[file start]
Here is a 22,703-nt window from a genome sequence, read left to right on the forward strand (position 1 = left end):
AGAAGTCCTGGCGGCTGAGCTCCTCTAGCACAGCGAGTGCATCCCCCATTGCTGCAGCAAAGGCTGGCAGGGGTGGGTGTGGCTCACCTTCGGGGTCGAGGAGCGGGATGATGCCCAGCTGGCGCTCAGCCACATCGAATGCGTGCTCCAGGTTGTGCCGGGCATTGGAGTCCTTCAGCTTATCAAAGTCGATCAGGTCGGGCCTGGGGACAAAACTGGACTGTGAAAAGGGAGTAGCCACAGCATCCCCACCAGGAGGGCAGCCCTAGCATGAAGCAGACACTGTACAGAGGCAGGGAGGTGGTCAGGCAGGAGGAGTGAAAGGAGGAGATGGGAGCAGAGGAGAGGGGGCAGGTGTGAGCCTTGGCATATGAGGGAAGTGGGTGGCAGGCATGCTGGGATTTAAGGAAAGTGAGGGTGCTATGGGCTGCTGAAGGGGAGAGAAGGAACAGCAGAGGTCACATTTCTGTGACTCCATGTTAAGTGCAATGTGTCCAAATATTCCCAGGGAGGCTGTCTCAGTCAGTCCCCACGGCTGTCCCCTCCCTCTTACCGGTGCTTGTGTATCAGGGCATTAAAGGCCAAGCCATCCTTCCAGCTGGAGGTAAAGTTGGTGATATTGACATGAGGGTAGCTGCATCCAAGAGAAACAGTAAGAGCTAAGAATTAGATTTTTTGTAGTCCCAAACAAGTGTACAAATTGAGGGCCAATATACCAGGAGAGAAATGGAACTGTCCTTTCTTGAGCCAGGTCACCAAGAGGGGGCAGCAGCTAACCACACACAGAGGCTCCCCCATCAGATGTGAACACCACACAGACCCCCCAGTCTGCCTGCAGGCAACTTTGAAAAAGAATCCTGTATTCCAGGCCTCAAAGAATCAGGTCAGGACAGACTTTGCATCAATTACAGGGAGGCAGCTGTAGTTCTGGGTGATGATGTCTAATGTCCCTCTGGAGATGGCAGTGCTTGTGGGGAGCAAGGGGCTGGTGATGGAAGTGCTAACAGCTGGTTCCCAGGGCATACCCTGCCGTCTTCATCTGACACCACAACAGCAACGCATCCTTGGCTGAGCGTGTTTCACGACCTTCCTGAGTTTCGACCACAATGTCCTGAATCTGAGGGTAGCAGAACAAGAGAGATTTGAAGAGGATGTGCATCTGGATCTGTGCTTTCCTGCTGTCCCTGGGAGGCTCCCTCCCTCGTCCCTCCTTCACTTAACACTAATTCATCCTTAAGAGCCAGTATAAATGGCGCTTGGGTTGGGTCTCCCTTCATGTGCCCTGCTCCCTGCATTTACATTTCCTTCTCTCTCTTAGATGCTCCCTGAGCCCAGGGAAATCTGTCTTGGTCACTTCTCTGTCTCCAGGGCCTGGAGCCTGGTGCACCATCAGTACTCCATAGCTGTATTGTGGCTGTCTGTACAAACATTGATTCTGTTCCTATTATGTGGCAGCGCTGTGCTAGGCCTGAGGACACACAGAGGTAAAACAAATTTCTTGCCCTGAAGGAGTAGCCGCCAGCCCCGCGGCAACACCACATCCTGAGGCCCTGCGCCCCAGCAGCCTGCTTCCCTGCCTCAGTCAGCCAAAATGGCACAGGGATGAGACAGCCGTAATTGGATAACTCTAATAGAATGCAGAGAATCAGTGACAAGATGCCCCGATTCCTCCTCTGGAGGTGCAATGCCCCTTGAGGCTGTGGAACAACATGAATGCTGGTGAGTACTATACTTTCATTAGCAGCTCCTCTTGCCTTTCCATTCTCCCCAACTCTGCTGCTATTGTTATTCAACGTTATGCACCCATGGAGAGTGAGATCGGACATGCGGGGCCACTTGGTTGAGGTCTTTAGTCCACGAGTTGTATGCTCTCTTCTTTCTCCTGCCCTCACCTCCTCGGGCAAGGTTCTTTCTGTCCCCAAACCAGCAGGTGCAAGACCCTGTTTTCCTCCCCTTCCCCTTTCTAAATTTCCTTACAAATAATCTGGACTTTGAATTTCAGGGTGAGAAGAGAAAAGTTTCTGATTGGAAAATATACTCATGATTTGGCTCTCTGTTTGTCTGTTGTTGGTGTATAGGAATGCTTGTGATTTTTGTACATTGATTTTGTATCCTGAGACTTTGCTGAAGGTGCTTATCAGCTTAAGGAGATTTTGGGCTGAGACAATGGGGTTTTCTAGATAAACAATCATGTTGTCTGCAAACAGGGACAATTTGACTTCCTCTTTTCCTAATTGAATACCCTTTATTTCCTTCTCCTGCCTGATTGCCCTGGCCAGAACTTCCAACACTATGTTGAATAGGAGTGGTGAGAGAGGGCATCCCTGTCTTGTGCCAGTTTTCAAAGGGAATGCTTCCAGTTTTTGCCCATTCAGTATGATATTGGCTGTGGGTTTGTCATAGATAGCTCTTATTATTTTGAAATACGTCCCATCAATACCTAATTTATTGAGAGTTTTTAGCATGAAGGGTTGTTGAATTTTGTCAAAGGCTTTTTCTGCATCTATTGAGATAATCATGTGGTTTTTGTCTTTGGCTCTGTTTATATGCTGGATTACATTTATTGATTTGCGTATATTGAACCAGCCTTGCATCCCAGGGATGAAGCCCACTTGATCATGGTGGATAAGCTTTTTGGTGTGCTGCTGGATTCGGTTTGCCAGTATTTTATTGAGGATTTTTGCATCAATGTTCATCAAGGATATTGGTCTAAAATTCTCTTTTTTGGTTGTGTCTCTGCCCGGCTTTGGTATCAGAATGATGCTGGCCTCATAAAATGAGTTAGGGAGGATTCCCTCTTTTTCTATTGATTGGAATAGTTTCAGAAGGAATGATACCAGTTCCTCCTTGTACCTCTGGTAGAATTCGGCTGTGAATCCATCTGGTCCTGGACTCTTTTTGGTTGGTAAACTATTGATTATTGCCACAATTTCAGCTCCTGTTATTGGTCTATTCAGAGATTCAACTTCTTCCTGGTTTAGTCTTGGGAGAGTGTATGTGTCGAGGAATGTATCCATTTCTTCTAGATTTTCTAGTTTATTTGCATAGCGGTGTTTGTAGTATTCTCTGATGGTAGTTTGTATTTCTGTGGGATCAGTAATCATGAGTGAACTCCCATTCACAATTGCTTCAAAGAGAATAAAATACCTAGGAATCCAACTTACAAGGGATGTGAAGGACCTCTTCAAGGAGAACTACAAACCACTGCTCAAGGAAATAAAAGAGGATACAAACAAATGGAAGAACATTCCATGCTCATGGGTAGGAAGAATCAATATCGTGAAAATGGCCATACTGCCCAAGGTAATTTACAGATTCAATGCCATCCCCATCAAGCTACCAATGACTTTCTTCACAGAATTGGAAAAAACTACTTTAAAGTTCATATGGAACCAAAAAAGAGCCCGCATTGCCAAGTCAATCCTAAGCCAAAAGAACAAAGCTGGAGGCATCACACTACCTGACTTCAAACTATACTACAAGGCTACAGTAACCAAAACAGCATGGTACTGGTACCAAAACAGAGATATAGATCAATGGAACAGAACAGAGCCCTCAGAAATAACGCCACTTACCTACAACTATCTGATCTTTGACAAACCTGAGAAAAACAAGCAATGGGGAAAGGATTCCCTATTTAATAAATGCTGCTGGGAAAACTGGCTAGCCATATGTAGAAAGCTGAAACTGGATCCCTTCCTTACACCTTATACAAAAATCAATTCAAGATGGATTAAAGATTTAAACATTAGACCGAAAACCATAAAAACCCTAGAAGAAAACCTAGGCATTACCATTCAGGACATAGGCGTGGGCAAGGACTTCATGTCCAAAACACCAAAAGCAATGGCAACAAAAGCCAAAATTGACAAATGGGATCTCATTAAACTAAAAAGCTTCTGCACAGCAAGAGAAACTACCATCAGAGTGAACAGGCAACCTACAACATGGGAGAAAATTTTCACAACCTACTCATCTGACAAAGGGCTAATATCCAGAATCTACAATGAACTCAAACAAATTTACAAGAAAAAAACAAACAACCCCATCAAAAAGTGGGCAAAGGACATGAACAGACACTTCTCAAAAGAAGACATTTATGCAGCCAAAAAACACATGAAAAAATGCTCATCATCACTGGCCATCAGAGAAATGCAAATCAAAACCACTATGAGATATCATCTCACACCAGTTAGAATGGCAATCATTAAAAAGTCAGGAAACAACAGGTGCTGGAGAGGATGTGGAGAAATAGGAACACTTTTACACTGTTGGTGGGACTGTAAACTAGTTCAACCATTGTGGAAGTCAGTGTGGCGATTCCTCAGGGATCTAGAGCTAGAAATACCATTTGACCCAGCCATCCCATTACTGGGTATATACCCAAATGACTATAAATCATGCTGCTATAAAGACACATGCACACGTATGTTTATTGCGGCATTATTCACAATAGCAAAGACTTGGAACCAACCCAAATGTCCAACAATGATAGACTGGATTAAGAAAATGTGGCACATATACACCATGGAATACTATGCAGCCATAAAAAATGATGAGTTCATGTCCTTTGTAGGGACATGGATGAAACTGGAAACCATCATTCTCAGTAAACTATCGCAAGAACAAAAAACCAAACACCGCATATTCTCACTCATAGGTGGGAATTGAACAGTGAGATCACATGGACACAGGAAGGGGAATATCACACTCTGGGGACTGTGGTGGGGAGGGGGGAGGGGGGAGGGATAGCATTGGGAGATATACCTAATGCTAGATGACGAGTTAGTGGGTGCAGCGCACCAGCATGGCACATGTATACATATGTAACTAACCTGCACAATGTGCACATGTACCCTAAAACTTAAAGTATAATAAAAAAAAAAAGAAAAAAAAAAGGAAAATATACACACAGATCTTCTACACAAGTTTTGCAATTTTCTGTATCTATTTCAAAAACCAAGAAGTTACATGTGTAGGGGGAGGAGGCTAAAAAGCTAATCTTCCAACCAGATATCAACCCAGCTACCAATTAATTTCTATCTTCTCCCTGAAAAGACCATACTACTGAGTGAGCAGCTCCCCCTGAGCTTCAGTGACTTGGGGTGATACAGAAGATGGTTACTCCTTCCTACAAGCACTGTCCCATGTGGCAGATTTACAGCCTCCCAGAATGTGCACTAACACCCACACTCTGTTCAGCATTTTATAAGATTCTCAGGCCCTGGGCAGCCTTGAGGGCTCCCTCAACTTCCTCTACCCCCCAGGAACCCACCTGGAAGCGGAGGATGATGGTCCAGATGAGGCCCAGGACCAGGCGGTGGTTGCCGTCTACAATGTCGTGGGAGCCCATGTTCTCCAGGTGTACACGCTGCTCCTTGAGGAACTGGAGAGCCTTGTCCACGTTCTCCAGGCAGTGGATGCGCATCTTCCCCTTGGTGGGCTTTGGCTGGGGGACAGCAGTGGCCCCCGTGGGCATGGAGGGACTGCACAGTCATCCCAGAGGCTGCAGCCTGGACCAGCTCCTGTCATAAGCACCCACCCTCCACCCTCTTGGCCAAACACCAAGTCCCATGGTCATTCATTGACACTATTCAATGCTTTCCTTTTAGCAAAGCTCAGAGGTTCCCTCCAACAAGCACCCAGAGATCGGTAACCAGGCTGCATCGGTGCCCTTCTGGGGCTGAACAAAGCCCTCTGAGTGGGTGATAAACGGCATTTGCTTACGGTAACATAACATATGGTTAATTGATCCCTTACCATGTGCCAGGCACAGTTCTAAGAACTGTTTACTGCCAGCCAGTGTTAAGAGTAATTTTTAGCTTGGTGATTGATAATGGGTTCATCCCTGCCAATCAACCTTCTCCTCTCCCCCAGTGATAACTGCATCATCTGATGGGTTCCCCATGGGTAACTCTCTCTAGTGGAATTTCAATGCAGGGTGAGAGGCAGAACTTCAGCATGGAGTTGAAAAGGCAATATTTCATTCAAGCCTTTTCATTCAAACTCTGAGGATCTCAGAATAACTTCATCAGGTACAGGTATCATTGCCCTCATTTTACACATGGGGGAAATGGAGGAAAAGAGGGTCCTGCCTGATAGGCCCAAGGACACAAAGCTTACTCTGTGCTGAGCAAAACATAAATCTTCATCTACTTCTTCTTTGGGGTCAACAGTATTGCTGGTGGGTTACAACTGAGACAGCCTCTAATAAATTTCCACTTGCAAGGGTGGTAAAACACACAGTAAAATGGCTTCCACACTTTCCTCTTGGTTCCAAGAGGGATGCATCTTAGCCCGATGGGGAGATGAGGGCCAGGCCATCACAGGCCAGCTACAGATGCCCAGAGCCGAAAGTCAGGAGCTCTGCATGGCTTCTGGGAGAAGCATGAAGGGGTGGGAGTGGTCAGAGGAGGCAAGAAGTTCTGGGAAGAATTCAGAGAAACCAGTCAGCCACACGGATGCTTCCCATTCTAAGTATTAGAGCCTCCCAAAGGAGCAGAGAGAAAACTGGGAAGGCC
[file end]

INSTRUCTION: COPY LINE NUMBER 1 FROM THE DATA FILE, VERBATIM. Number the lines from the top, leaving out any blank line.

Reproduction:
Here is a 22,703-nt window from a genome sequence, read left to right on the forward strand (position 1 = left end):